By learning disability, we mean those for whom disability is a natural condition, rather than mental illness treatable though drugs, therapy or time.
A monthly congregation in High Wycombe
The church of St Birinus and St John is surrounded by three residential care homes for adults with learning disabilities. When a few of the residents started attending Sunday morning worship, church members began to explore the idea of holding a regular service where those with disabilities would feel less inhibited and other residents from nearby care homes could also be invited.
The first service was held in January 2006 and has met monthly on a Monday evening ever since. Worship is interactive, noisy, creative and, most importantly, a huge amount of fun. The team that lead Rainbow Worship describe it as immensely refreshing and highly rewarding. Over time, Rainbow Worship has developed a congregational life of its own. Those who participate increasingly see it as their main place of church belonging and, as a large group, they have been able to organise outings and events to raise funds as well as to have a good time.
The Focus Service in South Sheffield
This began in 2000 as an informal ecumenical project. Initiated by David Middleton out of his work with Compassionate Response, Focus offered a regular worship service for those with learning disabilities in the area. The skills and experience of David, Keith Blinston and others in the leadership team enabled the development of worship and teaching based on cognitive behaviour therapy.
The Focus Service meets fortnightly on a Sunday evening. Their time of worship includes candle-lighting, songs with musical instruments, prayer and interactive drama. This is followed by a light supper. On a Monday night, a small group meets for Bible study. The team uses the alternate Sunday evenings for planning. A key dynamic in the life of this church is that the leadership team contains two members with disabilities who take an active part by helping to plan worship.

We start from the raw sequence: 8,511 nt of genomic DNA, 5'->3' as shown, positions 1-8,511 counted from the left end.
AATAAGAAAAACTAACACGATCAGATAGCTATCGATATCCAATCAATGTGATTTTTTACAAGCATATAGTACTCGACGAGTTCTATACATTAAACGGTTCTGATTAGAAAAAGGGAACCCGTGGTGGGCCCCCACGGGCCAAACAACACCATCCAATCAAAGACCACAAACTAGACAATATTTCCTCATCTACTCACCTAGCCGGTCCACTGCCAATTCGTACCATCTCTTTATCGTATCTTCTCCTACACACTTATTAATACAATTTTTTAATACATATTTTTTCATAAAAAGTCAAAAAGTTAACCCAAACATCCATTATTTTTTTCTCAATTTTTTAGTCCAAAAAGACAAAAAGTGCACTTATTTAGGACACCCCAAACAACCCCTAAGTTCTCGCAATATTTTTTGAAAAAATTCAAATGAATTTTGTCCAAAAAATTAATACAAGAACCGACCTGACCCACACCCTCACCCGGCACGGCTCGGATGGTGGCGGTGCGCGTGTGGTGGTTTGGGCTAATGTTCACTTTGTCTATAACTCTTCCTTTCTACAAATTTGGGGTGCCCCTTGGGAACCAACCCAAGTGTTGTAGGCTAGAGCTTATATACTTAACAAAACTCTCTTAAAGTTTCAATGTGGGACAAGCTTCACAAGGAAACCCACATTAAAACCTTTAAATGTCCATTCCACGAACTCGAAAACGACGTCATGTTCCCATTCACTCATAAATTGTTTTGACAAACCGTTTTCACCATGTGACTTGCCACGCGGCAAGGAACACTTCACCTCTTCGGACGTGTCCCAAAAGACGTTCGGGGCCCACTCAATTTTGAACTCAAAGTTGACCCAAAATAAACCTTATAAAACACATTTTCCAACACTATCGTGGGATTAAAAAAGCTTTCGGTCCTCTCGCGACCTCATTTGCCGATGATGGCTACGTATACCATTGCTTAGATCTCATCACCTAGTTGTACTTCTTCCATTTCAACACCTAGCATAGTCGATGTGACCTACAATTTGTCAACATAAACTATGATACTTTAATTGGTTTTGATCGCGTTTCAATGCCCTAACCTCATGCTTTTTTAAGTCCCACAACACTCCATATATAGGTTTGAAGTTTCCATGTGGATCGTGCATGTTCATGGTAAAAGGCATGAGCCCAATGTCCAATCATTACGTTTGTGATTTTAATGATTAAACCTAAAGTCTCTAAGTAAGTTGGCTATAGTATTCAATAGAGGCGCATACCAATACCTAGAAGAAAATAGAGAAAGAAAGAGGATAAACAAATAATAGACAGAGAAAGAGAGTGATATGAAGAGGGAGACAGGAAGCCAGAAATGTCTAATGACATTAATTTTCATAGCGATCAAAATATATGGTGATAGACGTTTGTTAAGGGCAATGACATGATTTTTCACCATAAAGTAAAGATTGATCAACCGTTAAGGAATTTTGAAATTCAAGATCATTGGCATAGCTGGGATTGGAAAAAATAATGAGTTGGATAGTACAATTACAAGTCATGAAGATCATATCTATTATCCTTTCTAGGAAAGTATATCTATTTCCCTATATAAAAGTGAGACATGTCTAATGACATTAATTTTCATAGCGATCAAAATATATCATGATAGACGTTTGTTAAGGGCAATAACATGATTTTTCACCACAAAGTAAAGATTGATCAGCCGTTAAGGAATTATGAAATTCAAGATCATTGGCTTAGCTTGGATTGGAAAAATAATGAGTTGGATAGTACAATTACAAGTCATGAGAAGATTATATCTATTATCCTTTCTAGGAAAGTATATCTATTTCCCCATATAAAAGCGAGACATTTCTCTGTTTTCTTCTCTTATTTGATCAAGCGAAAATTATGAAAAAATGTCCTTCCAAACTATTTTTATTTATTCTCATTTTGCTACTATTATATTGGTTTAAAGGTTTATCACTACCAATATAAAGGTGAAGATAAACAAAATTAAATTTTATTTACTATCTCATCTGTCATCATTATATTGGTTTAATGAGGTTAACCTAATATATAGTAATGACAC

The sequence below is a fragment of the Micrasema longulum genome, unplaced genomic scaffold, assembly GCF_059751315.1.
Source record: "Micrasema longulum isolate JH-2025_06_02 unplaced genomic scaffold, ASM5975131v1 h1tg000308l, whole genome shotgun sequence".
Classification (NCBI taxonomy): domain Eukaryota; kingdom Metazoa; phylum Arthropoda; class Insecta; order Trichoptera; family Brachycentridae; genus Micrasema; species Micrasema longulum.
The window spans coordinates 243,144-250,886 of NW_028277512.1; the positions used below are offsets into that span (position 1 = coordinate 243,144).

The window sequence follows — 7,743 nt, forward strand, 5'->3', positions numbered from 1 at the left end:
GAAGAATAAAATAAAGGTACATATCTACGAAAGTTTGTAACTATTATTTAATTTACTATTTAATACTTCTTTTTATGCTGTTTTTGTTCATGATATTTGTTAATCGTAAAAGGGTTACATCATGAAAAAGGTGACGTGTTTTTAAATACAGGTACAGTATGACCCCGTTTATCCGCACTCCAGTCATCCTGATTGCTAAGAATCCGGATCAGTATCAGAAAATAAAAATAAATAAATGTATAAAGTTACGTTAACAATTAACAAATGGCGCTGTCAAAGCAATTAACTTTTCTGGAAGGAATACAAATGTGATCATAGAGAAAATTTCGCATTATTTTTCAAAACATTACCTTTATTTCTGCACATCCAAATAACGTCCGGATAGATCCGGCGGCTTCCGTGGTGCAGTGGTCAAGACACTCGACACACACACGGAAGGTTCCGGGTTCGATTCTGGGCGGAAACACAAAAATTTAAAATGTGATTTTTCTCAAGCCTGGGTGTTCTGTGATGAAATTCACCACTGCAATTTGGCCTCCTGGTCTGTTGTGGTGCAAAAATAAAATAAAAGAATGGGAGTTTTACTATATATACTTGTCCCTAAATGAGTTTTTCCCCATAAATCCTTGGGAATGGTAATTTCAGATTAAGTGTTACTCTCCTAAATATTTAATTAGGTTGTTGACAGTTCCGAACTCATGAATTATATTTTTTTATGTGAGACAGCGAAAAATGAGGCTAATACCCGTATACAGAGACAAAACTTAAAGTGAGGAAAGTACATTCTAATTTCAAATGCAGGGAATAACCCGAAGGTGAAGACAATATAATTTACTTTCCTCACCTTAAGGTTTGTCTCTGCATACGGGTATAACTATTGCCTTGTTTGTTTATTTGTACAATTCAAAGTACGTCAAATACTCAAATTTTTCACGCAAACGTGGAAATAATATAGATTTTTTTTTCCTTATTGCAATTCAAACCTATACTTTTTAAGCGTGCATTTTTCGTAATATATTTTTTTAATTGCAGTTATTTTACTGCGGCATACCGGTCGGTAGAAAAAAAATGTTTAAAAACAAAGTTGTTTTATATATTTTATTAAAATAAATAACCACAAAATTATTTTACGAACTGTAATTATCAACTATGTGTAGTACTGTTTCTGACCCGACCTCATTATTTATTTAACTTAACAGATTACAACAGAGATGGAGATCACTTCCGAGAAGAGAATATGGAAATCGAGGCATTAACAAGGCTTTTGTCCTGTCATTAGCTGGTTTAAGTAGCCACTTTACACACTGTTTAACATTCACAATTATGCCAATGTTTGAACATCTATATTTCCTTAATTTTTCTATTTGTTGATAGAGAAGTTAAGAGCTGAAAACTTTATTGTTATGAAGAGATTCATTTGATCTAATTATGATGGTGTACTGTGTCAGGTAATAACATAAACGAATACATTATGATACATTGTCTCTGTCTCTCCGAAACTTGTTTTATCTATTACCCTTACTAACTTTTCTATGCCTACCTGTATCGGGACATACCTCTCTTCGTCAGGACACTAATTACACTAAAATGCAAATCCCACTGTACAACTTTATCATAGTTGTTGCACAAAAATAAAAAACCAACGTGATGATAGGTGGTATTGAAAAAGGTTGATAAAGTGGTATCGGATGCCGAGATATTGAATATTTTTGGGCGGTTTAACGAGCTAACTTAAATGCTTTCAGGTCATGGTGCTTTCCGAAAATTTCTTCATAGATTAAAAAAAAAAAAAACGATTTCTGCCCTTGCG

A congregation in a Cambridgeshire town
A new congregation planted into a Cambridgeshire town attracted two women with learning disabilities. Around two years into the plant, members began to leave. As the church collapsed, the number of learning disabled people showing an interest increased and begain meeting once a month. The church now meets three Sundays a month, with a monthly prayer meeting and monthly meetings in six residential care homes.
Integration into existing church
For some adults with learning disabilities, being a member of an existing church is entirely possible and is extremely precious for the way it models the integration of those with learning disabilities into the wider community.
A dedicated congregation within an existing church or across a number of churches
In addition to participation in Sunday services, many churches have established congregations or small groups that enable people with particular needs to explore spirituality further. Rainbow Worship (above) is an example of this. Two national organisations, Prospects and Faith and Light, advocate this approach as a way of addressing specific needs while keeping a wider local connection.
Planting a church
A small number of churches have been planted specifically for those with learning disabilities. This approach has the advantage of creating a church community in which disability is normal rather than unusual, enabling issues particular to the culture of disability to remain at the heart of church life. The Focus Service (above) is an example of this.
Things to bear in mind
Claire Dalpra, assistant researcher at the Church Army's Sheffield Centre for over ten years, has the following to say:
Teamwork is crucial
To sustain fresh expressions of this kind, you need regular committed team members who can share the many tasks involved in planning and facilitating worship, as well as in maintaining links with families and residential homes.